“She’s An Enigma My Wife. You Can Get Close To Her, But You Never Quite Reach Her…”
Directed by Paul Feig, the American filmmaker behind the all female led reboot of the woefully unsuccessful Ghostbusters and the mildly entertaining action comedy Spy from 2016 and 2015 respectively, A Simple Favor, based on the 2017 debut novel of the same name from American author, Darcey Belle, sees Feig turn to the “dark side”, a self proclaimed statement of intent plastered within the film’s thoroughly intriguing trailer which sees Anna Kendrick’s (Table 19) Stephanie attempt to unravel the mystery of Blake Lively’s (Age of Adaline) Emily’s recent disappearance. Based on a screenplay from Nerve screenwriter, Jessica Sharzer, A Simple Favor is a strange beast, a film which on the one hand attempts to emulate the domesticated mysterious oddity of David Fincher’s wonderfully dark Gone Girl, and on the other, an Ira Levin-esque centralisation in which everything on the surface appears cosy and calm yet underneath, is riddled with secrets and lies, and whilst the key mystery of the film’s narrative begins well with enough room to flourish if handled correctly, the end product is ultimately produced in a manner way too convoluted and preposterous to be regarded as anywhere near the excellence of the many films Feig’s latest evokes.
Whilst it is fair to say that the increasingly agitating figure of Anna Kendrick in recent times has always left me loathing her acting ability more and more with every new release in which she inevitably sucks, with Table 19 being the key text of a film in which death by torture undoubtedly seems more rewarding, what a relief that when under the direction of Feig, a director who does manage to get the best out of his performers no matter the final product, (see Kate McKinnon circa Ghostbusters for example) Kendrick does manage to flourish and arguably gives the best performance of her career so far. Add into the mix the ever radiant Blake Lively, her knowingly ripe and hilarious portrayal of a walking ambiguity manages to work perfectly in tandem with her co-star, resulting in a healthy amount of hearty belly laughs which always seem so spare in American comedies of a similar ilk, and whilst the second half of the movie in which the core mystery unravels to an annoyingly predictable end does ultimately dive-bomb the overall appeal of the feature, A Simple Favor is throwaway, good-natured fluff which puts Kendrick back into my own personal acting guild good-books.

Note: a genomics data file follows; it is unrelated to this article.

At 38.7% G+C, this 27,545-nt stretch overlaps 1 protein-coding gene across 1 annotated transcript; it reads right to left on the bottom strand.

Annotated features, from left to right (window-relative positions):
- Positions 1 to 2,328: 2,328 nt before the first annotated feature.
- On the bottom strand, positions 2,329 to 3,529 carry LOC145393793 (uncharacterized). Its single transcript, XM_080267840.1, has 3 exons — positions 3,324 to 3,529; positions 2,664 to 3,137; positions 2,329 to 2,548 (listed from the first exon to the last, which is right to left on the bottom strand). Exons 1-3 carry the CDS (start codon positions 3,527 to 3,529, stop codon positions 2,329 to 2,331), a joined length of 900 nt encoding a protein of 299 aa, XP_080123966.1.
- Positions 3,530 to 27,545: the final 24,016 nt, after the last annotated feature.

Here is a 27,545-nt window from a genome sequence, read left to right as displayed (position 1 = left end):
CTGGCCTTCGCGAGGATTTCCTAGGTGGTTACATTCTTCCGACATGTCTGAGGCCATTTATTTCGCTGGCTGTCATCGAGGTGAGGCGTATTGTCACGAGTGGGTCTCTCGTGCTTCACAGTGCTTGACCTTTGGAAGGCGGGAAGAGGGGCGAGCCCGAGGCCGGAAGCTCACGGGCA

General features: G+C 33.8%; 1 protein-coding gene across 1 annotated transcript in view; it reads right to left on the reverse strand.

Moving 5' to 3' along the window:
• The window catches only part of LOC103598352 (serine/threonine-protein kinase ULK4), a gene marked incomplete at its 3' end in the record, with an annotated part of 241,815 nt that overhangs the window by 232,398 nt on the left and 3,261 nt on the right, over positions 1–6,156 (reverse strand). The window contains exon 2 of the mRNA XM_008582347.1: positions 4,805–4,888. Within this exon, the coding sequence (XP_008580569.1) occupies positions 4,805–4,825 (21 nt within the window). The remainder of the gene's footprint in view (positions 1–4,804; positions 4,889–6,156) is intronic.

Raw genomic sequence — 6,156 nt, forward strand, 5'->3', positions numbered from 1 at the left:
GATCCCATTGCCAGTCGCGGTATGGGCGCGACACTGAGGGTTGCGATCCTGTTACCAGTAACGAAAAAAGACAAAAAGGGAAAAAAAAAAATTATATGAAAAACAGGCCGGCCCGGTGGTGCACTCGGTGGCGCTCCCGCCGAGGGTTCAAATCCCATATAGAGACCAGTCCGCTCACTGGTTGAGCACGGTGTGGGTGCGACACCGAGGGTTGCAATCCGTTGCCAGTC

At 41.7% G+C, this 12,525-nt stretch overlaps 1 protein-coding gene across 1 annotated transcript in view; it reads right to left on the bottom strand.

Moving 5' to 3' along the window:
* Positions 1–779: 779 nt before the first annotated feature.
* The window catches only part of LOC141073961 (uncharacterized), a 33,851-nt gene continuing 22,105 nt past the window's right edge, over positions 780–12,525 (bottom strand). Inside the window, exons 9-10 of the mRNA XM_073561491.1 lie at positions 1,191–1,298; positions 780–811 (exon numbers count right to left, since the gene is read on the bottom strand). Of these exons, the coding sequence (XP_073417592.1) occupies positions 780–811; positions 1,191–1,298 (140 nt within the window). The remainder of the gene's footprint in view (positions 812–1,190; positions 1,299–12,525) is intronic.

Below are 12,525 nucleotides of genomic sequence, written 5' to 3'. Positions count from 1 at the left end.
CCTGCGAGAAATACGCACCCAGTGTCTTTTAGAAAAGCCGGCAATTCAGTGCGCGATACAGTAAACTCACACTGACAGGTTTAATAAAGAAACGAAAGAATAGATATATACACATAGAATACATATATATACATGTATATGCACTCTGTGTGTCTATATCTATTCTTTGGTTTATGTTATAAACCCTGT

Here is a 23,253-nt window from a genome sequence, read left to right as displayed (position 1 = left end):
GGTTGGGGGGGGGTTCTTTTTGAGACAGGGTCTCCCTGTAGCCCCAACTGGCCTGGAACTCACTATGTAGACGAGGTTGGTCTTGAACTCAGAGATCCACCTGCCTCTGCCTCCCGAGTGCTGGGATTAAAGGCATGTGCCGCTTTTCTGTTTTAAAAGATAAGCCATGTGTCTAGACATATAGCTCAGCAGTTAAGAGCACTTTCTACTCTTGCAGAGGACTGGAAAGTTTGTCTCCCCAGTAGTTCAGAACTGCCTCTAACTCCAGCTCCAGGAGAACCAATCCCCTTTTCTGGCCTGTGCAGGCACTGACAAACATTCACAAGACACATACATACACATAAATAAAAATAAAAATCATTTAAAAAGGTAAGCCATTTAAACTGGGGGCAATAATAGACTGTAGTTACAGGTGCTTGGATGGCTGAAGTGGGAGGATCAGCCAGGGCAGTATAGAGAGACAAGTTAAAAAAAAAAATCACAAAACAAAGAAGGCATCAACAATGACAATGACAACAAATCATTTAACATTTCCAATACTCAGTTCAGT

Overall Score: 6/10
“Sooner or Later, Different Scares People…”
Call it Taken meets A Beautiful Mind, Gavin O’Connor’s latest, The Accountant, is a wild ride of genre bending drama, focusing primarily on the titular accountant, Ben Affleck’s Christian Wolff, who aside from being a mathematical genius relies too on his skills as a stone-cold killer to protect himself in the land of illegal book cooking for infamous criminal organisations. Sound preposterous? It sure is, and whilst a film such as Taken and the subsequent B-Movie-esque action thrillers that have seemed to take note of its’ success in recent times tend to dwell on their fundamental silliness, The Accountant seeks to look deeper into the characterisation of its’ leading character, a figure who is bound to the weakness or strength, depending on how you look at it, of his autistic nature and uses such to become the cold and calculated killer in the heart of the picture. Does this added air of differentiation result in the movie being more than just another throwaway action movie however? Um, not exactly.
Aside from being half an hour too long and featuring yet another annoying add-on character in the form of Anna Kendrick, following in the footsteps of the similarly annoying add-on character in Jack Reacher: Never Go Back recently, The Accountant is a film which tries to balance ambiguity with exposition for its’ plot whilst trying to tangle together too many plot lines in order to seem much more complex than it really is. Do they work? Not entirely, yet once the film does get going and into the realms of the B-Movie action genre it really wants to delve into, The Accountant becomes a much more enjoyable ride, one which doesn’t scratch above the surface of its’ silliness and just becomes another Taken, Jack Reacher and all the other recent action movie throwaways that have somehow become bankable franchises. All in all, The Accountant is pure baloney from start to finish, and the added mystery of its’ titular character’s differences only adds to the movies’ sheer silliness. It doesn’t break new ground but doesn’t dent the foundation either, it’s just too long and too ordinary to be anything special.